Using primary sources found in the rich collections held at Brent Museum and Archives, this online exhibition reveals a snapshot of how the First World War (1914-1918) affected the lives of five individuals who were born or lived in what is now the London Borough of Brent. Real lives were altered forever in different ways by the conflict. Explore their stories.
Charles Edward Bowen
Charles Edward Bowen was 28 when he enlisted into the army as a Rifleman in the 5th (City of London) Battalion (London Rifle Brigade) in 1915. He lived in Leighton Gardens in Willesden and worked as Senior Assistant Librarian at the library in Willesden Green.
On 3 June 1915 his enlistment is noted in the Willesden Public Library Committee’s meeting minutes and on 24 June 1915 it is agreed that the library may consider hiring a female assistant, given that they were short-staffed in Bowen’s absence. Usually, a woman would not have been employed in this role, but this time an exception was made as the lady in question was the daughter of an existing member of staff.
Bowen died of wounds gained in action in May 1917, in the Second Battle of Arras, France. He was 30 years old. The library minutes from 7 June 1917 note the loss of his life in action and conclude that the Library Committee should write to his parents offering their sympathies. It was decided that a plaque would be made in his honour and placed in the library where he had worked for 16 years.
Mabel Comben joined the Voluntary Aid Detachments (VADs), at the age of 23, three months after war was declared. A month later her mother Mary signed up and two years later her younger sister Ethel joined. The VAD scheme was set up in 1909 to provide medical support in times of war and by 1914 46,000 people were serving. By the end of the war they numbered 90,000. Mabel would have carried out a number of tasks including general nursing, first aid, clerical work and kitchen duties. VADs main roles were to support trained nursing staff and help to keep hospitals and ambulances running, both at home and abroad. Mabel would have almost certainly volunteered her time at one of the local hospitals in Brent.
She died aged 36 after a few days of illness and a year later her family church, Park Lane Wesleyan Church in Wembley, opened the Mabel Comben Memorial Hall.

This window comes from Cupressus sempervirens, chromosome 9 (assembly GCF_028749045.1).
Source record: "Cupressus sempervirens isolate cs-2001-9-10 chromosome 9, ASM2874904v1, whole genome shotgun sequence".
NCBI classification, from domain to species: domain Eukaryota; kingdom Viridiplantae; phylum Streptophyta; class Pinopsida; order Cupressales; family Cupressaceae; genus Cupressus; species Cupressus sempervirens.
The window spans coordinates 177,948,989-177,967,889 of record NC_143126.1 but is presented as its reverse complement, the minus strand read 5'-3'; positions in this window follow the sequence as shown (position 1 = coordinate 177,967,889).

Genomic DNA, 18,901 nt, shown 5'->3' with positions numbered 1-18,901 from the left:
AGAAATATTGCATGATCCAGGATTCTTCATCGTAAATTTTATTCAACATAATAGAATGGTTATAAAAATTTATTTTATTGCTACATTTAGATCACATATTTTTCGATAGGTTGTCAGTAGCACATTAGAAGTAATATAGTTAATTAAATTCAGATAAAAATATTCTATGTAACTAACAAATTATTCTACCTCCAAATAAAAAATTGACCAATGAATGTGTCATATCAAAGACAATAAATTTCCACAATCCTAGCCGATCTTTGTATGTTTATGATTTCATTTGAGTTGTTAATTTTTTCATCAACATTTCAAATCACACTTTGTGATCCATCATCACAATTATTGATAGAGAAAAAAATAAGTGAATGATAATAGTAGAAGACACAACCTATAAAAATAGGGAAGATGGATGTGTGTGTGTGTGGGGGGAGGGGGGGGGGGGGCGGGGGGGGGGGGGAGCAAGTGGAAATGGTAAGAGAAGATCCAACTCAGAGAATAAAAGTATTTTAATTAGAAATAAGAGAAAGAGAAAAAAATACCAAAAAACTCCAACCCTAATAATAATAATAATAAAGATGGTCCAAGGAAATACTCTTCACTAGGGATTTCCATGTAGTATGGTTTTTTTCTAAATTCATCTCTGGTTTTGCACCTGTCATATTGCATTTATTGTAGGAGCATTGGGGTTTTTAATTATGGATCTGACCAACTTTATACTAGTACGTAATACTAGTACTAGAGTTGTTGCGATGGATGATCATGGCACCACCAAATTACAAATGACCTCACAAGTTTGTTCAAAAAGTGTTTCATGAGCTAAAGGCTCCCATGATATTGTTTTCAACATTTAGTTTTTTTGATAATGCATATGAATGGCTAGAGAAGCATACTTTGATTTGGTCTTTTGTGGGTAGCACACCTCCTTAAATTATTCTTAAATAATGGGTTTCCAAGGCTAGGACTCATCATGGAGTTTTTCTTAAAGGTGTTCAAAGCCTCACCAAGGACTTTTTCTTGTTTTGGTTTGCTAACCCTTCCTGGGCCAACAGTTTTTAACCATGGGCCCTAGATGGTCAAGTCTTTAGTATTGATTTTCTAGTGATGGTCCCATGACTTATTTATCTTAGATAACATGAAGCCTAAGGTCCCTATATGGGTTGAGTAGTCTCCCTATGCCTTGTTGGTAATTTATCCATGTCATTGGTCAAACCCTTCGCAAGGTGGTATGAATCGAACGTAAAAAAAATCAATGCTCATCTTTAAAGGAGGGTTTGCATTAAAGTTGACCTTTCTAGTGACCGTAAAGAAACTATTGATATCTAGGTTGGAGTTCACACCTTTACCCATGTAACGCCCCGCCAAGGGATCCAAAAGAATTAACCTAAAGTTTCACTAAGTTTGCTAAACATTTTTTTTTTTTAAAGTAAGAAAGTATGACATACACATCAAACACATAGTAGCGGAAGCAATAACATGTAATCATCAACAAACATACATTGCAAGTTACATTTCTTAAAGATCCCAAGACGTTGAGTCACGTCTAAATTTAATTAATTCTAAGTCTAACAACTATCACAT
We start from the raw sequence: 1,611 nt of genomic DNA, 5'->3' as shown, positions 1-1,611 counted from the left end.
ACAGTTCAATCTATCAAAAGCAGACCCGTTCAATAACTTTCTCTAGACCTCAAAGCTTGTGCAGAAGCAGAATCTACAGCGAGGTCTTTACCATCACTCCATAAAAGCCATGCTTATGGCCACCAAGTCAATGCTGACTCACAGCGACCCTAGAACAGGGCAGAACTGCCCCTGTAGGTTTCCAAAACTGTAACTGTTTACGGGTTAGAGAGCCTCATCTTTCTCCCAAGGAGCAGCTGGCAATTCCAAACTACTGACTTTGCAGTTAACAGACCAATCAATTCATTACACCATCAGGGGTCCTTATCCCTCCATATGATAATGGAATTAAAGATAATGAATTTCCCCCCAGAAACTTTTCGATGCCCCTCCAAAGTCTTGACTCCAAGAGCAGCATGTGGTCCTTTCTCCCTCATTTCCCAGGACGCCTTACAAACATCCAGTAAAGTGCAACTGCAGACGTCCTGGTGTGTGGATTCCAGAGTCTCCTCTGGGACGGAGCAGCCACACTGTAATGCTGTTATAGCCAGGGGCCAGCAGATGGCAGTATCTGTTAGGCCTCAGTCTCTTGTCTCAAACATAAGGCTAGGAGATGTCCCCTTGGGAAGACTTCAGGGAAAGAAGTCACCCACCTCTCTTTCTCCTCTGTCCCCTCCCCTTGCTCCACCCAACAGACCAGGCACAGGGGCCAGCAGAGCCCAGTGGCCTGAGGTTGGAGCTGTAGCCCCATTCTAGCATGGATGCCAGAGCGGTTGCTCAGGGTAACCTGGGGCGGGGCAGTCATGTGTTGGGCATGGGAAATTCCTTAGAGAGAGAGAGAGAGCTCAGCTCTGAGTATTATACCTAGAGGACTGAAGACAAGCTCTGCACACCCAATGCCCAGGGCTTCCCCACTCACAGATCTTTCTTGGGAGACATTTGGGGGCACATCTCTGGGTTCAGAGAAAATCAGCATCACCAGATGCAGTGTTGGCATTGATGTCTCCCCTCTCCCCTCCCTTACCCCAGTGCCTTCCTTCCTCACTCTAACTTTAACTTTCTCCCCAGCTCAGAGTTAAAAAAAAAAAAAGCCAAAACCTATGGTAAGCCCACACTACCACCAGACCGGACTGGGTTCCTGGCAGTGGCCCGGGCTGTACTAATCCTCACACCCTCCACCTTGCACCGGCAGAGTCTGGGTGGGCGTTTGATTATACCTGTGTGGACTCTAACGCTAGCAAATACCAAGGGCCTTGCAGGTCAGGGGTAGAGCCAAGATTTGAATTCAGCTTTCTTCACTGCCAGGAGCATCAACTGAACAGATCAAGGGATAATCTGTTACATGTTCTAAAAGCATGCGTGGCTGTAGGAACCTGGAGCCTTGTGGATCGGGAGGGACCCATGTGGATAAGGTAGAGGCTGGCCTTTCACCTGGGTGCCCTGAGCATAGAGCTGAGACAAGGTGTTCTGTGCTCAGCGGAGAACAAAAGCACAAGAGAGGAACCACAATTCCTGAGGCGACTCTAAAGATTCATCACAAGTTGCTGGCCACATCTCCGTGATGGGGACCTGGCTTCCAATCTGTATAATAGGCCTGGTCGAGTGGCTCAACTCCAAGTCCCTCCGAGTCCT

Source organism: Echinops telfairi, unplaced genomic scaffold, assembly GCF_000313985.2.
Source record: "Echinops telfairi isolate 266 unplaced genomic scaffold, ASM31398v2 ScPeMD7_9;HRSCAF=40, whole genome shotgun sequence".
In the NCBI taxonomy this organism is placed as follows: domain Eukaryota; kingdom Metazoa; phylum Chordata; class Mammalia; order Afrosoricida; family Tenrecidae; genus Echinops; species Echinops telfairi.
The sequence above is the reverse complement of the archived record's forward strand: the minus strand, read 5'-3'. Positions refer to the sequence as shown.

Lieutenant-Colonel Charles Pinkham
Lieutenant-Colonel Charles Pinkham moved to Willesden in the 1870s and after a successful career in construction, he served for many years on the Willesden Urban District Council and Middlesex County Council; he gained the title of Middlesex Alderman in 1907.
The outbreak of the First World War saw Pinkham’s growing involvement with the Willesden tribunal board for conscientious objectors, which sat locally in Willesden and at Middlesex County Hall. Military appeals tribunals were set up under the Military Service Act of 1916. Their records provide unique and poignant insights into the motives of the conscientious objectors. These are now freely available to consult at The National Archives. Pinkham undertook this role with a heavy heart, as many of the men that he had to send to war were men that he had known and worked with over the years. Pinkham felt that it was the worst job he had ever had in his life. However, he found resolve in the duty he had to perform because his two sons, Charlie and Archie, had been enlisted and were already active in the war. During the war Pinkham gave his time unreservedly and without salary to be at the disposal of the government; among other services, he swore in new recruits twice a day.
Edith Knight lived at 69 Ivy Road, Cricklewood for her entire life, and grew up during the First World War. Amongst her belongings, now held in Brent Archives, a wallet was discovered in which Edith had kept a series of letters written to her by her father when he was serving overseas during the First World War. From December 1914 to July 1918 he sent thirteen letters to Edith, who he affectionately addresses by her nickname “Fluff”.
Fluff’s father George Knight was a cab driver in Cricklewood and enlisted into the army as an ambulance driver shortly after the outbreak of war.
For the most part, the letters overlook stories of war. It is only in the penultimate letter that he refers to the war directly with the fact that all the soldiers had respirators like the ones she had told him they made at school. Fluff is likely to have been aware of the number of children at school whose fathers did not return from the war. However, for her the story ended happily: George Knight returned to the family home in Cricklewood and went back to life as a cab driver.
Charles Ernest Garforth
Charles Ernest Garforth was born in Willesden Green in 1891. He was one of the first soldiers in the First World War to be awarded the Victoria Cross, the highest and most prestigious award for gallantry in the face of the enemy that can be awarded to British and Commonwealth forces. During the rest of his long life his family say that he never lost his love for his regiment or his pride in being recognised for his bravery.
On 23 August 1914, his troop found themselves almost surrounded and held up by a wire fence. Under heavy machine gun fire Garforth ran forward, cutting the wire and enabling his troop to escape to safety. He then went on to display bravery twice more a few weeks later saving a number of his fellow soldiers from certain death.
On 23 August 2014, one hundred years after his first act of gallantry, a commemorative paving stone was laid at Letchmere Road in Willesden Green honouring his courage.